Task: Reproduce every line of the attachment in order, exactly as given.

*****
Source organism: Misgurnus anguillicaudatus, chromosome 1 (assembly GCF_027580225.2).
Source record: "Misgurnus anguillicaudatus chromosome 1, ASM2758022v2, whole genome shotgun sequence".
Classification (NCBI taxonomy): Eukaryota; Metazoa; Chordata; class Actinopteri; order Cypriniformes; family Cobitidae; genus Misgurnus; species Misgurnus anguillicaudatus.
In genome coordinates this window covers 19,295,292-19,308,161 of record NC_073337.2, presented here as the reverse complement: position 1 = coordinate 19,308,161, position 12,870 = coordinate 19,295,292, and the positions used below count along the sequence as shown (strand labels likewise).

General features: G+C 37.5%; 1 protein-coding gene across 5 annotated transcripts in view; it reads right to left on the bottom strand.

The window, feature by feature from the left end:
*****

Source organism: Misgurnus anguillicaudatus, chromosome 1 (assembly GCF_027580225.2).
Source record: "Misgurnus anguillicaudatus chromosome 1, ASM2758022v2, whole genome shotgun sequence".
Classification (NCBI taxonomy): Eukaryota; Metazoa; Chordata; class Actinopteri; order Cypriniformes; family Cobitidae; genus Misgurnus; species Misgurnus anguillicaudatus.
In genome coordinates this window covers 19,295,292-19,308,161 of record NC_073337.2, presented here as the reverse complement: position 1 = coordinate 19,308,161, position 12,870 = coordinate 19,295,292, and the positions used below count along the sequence as shown (strand labels likewise).

General features: G+C 37.5%; 1 protein-coding gene across 5 annotated transcripts in view; it reads right to left on the bottom strand.

The window, feature by feature from the left end: